Home Office warned over accountability gaps in Yarl's Wood private contracts

Watchdog suggests Home Office and NHS England tighten joint-working arrangements in future outsourcing deals


Yarls Wood immigration Removal centre in Clapham near Bedford. Image: PA

By Jim Dunton

07 Jul 2016

New split contracts that have brought multiple private providers in to run the Yarl’s Wood Immigration Removal Centre in Bedfordshire have created problems that should serve as a warning for similar future deals, according to the National Audit Office.

In a just-published report, the public finance watchdog said new contracting arrangements at the centre –  which houses mostly women awaiting deportation, and was the subject of allegations of abuse in an undercover report filmed by Channel 4 News – had resulted in gaps in service provision “in part because there was a lack of clarity about which contractor was responsible for what”. 


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The NAO said it had looked specifically at the success of contracting arrangements under which Serco provides services for the Home Office and G4S provides healthcare services on behalf of NHS England.

It said that while NHS England had “brought healthcare expertise” to Yarl’s Wood, it did not have a good understanding of the particular needs of residents when it designed the service specifications, particularly in relation to mental health services.

The NAO also said that the Home Office had failed to incorporate lessons from earlier HM Inspectorate of Prisons reports when it agreed the specifications of Serco’s latest contract, which commenced last year.

The report said staffing levels at the centre had reduced and that the new contract arrangements had resulted in worse conditions for residents in at least one area. It cited increased incidences of female residents being handcuffed for hospital visits as a particular example.

"It is important that services for vulnerable people, like those at Yarl's Wood, are delivered 'right first time' and this did not happen” – NAO head Amyas Morse

Among the report’s recommendations were the creation of a shared key performance indicators between contractors responsible for running interdependent services like those at Yarl’s Wood, and better handover briefings for new providers.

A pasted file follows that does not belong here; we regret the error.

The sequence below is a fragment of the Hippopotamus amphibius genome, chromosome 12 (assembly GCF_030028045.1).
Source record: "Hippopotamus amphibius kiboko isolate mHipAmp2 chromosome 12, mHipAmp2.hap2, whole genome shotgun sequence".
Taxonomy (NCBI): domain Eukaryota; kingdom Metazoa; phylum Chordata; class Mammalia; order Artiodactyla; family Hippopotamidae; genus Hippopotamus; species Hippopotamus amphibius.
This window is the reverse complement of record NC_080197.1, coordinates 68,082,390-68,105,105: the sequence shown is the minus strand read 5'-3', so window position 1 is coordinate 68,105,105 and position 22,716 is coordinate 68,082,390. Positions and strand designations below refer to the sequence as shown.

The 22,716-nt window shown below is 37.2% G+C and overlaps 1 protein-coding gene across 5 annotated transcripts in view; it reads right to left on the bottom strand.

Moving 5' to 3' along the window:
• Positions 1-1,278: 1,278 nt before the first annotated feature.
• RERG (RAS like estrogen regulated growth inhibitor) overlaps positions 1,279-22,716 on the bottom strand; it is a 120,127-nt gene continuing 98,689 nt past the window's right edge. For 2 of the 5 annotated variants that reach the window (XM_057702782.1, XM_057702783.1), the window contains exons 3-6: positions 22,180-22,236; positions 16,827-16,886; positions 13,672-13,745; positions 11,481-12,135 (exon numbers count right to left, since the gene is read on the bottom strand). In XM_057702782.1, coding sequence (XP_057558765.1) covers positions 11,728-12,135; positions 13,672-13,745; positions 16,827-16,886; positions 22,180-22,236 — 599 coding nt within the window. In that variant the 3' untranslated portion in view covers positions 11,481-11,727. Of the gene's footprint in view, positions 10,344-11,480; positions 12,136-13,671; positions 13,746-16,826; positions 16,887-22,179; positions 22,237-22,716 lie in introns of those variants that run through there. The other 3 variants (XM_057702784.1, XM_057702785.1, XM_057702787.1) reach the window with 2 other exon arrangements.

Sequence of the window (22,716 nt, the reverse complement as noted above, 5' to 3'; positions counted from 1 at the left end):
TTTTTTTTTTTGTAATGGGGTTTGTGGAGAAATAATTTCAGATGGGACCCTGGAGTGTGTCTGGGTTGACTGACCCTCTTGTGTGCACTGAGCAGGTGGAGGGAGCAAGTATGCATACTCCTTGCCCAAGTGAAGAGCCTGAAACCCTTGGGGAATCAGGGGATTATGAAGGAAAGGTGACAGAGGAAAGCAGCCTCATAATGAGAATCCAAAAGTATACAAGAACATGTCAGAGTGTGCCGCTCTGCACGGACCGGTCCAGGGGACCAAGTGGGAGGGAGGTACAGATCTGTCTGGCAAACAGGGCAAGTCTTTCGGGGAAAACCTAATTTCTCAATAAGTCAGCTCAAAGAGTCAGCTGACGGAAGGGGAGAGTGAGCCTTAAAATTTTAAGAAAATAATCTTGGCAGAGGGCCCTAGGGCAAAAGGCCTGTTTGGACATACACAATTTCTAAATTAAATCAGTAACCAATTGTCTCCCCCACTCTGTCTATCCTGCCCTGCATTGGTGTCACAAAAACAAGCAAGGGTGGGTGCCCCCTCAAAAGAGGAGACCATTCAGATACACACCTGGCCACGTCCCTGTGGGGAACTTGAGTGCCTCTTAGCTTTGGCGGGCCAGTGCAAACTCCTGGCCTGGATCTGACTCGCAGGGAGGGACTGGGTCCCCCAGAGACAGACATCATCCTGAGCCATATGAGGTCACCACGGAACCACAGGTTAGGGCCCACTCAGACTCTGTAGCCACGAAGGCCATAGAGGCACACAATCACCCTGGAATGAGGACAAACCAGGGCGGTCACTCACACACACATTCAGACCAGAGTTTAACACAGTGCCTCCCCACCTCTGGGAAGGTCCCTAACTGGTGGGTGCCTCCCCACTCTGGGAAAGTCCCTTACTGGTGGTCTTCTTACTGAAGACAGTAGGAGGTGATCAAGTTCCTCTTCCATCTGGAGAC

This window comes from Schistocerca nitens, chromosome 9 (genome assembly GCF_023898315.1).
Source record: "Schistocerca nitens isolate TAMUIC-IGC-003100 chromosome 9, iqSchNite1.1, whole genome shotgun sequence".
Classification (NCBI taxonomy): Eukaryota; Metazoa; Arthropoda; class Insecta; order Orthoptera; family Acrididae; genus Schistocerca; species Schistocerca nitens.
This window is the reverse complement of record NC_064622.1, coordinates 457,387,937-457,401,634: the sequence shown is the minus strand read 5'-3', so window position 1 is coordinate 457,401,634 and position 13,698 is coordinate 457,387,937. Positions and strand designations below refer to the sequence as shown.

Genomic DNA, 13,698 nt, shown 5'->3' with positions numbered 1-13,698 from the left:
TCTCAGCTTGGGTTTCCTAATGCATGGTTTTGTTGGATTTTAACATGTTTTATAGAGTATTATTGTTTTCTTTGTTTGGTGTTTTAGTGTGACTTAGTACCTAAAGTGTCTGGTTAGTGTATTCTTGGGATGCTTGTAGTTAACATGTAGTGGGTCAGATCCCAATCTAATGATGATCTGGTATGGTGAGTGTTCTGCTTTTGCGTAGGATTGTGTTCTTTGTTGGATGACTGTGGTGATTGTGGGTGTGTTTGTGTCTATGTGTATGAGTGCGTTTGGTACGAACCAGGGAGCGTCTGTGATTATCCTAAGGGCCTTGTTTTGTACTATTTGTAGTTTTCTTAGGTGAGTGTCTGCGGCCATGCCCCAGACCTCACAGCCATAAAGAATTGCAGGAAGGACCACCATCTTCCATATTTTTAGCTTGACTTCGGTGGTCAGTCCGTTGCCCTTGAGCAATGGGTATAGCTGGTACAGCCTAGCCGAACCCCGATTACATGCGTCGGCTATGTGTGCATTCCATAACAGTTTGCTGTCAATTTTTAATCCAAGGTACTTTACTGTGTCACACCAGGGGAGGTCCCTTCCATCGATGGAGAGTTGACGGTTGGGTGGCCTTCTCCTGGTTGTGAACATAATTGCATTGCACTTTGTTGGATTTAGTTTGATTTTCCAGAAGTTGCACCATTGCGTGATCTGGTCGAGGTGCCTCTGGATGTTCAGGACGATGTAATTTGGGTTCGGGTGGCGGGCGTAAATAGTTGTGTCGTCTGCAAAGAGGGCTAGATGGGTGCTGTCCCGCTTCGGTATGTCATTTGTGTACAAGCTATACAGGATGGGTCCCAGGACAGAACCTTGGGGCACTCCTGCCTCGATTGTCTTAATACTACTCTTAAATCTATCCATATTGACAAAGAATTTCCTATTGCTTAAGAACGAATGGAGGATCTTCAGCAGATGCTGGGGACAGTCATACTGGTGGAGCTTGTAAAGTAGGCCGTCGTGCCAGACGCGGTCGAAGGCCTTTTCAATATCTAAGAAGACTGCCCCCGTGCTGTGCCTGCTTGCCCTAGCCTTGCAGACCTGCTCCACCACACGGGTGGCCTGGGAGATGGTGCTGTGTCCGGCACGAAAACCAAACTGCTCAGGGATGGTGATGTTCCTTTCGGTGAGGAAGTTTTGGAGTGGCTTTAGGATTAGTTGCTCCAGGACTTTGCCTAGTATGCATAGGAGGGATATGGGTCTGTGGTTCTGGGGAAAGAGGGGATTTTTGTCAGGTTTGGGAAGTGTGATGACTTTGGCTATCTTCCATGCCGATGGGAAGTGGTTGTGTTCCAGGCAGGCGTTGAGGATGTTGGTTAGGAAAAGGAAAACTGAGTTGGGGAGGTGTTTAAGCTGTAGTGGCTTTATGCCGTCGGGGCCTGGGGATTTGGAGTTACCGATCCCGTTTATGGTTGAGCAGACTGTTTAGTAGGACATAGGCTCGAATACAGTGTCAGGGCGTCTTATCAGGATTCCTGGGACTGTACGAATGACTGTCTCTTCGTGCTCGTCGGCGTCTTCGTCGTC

“Where multiple organisations are responsible for providing a service, the departments involved should agree how they will resolve issues that appear to fall between contracts or create unforeseen interdependencies between multiple services,” it said.

“This should include timescales for resolving issues, for example, on an issues log.

“It is unlikely to be possible to identify all of the interdependencies between services in advance, so it is important to agree the approach to resolving these issues when they emerge.

“It may also be helpful for suppliers to develop cooperation agreements, particularly where they depend on each other for aspects of the services they provide.”

"Vulnerable people"

NAO head Amyas Morse said that while work was taking place to address the problems identified at the Yarl’s Wood, residents had been failed by the initial arrangements.

"It is important that services for vulnerable people, like those at Yarl's Wood, are delivered 'right first time' and this did not happen at Yarl's Wood,” he said.

NHS England said the report had acknowledged improvements to healthcare facilities at Yarl’s Wood since it took over responsibility for commissioning in September 2014. A spokeswoman added that a new clinical records system had been introduced to allow residents’ health needs to be “more accurately understood”.

G4S managing director for public services John Shaw said the firm still had “work to do” to continue to improve the overall service to detainees, “particularly in terms of better joint-working across all agencies”.

He added: “While this report acknowledges that many measures to secure value for money do not easily apply to services for people who may be vulnerable, we are committed to striving to work better together with partners at Yarl’s Wood.”

A Home Office spokeswoman said its contract at Yarl’s Wood was designed to ensure that a “broad spectrum of services” was delivered to a defined standard and that the department was working with Serco and G4S to ensure improvements were delivered in line with an agreed HMIP action plan.

Julia Rogers, managing director of immigration at Serco, said the firm had already addressed the key NAO findings that related to its work at Yarl’s Wood.

“We understand and appreciate the vulnerability of the people in our care and the legitimate concerns that many people and organisations have about them,” she said.

Rogers added that none of the investigations had found a “culture of abuse” at Yarl’s Wood.

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